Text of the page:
WEST LIBERTY — On Thursday night, two University of Iowa Carver College of Medicine students led hands-on STEM activities at West Liberty Elementary's Science Night.
The students, Jenna Schade and Levi Endelman, are part of the medical student ambassador program. They work on outreach to prospective medical students across the state. But According to Schade, this event was as much about exposure as recruitment.
"For students this young, we are more focusing on letting them know what is available," Schade said. "We're trying to teach kids about the activities that we have available. More than anything, we are trying to get students interested in careers in science, technology, engineering and math."
"Essentially we will be showing demonstrations to get (students) interested in STEM fields," Endelman said.
They introduced students to plastinated organs. These organs were donated to science and had their water and fat replaced by plastics. The process ensures that organs can be handled but will not smell or decay.
"They feel really plastic-y. They almost have a rubbery feeling," Schade said. "When they ask and we tell them that they are the real thing, the kids really freak out."
"We'll have a heart, brain and lungs," Endelman said. "We'll let students handle the specimens so they can get an idea of anatomy of the real thing."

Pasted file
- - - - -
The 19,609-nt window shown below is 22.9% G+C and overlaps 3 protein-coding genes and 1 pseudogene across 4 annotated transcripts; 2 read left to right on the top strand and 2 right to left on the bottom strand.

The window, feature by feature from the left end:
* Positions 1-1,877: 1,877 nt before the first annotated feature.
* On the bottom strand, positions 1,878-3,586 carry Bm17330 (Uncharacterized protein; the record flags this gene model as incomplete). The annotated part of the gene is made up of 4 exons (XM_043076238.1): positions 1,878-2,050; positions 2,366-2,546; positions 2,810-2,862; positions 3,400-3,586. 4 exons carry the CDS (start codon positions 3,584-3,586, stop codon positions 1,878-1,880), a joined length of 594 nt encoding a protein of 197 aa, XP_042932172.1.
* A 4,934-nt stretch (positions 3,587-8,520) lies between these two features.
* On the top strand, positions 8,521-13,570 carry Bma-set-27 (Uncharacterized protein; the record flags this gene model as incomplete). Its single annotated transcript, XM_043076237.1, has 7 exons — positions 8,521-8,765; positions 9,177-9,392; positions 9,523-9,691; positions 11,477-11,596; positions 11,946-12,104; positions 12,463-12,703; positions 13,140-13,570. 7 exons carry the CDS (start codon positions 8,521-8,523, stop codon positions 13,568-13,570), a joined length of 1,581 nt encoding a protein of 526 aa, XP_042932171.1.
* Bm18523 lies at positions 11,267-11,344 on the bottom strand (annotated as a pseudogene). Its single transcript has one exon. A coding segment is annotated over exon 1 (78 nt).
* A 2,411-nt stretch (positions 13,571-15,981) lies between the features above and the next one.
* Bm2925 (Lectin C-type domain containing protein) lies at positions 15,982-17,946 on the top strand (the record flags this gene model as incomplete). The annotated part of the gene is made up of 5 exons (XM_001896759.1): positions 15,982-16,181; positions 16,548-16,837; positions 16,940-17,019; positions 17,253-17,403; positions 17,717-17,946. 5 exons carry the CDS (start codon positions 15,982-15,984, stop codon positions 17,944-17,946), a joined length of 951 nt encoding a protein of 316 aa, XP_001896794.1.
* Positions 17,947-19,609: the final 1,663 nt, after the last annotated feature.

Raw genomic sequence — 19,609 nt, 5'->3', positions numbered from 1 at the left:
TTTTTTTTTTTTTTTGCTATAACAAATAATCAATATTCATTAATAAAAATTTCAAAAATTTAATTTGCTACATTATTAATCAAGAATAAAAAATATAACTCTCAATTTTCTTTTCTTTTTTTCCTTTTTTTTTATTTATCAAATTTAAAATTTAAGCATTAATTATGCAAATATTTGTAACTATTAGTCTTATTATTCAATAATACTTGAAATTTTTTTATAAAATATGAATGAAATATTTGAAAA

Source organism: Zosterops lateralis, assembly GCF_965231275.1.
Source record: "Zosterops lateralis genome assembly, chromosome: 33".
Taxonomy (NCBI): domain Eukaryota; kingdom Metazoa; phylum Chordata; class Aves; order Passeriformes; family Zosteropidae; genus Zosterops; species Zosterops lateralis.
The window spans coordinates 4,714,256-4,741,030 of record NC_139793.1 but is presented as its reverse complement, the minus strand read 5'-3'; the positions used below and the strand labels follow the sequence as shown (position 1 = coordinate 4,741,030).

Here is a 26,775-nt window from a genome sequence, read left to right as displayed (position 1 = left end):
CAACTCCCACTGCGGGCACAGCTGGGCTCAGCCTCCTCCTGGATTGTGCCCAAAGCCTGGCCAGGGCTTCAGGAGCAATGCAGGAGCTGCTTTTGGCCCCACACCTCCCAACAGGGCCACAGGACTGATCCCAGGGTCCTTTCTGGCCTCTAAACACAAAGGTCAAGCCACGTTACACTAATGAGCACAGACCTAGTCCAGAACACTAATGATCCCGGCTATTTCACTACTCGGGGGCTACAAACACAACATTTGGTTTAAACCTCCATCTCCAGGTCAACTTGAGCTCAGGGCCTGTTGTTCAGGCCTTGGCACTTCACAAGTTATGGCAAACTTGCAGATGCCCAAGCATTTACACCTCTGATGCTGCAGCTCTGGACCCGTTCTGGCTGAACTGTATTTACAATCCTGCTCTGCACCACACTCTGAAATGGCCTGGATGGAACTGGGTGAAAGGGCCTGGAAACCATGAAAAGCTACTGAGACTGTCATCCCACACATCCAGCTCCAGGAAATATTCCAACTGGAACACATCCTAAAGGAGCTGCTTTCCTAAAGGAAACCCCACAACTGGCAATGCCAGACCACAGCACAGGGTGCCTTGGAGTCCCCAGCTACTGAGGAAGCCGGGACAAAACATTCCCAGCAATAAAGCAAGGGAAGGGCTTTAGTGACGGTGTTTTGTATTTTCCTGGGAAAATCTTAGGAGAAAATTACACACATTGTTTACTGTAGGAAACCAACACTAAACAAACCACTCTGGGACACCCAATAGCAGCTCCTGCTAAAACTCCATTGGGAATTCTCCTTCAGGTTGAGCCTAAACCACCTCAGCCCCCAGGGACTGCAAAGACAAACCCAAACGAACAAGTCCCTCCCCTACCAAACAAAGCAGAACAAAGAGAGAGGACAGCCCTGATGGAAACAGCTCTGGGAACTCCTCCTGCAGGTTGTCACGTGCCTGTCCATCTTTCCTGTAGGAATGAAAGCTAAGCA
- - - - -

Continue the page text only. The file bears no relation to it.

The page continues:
Also at on display was a laparoscopic trainer. The box is used by surgeons to sharpen their dexterity in preparation for laparoscopic surgeries.
"It's a box with little pincers inside that we hook up to a webcam and a laptop we have," Schade said. "They use the pincers to perform little activities like putting little beads on pegs. It gives them an idea of what the minimally invasive surgeries require of surgeons."
"The trainer mimics the process for the students and helps illustrate what a surgeon is dealing with during surgery," Endelman said. "It gives them an idea of what a three (dimensional) environment looks like on a two (dimensional) computer screen."
Both Schade and Endelman said that the exposure to aspects of the medical field early is important if the goal is to increase achievement in STEM fields like medicine.
"It gives them a practical idea and tangible actions to see what it takes to go into a particular field in medicine," Schade said. "It gives them a practical idea of what opportunities are available in the field of science and medicine."
"Our goal is just to present this as an option in stem for students," Endelman said. "To help them figure out what they are and are not interested in. I feel like these exposures help students figure out in a more real way what their decisions could be."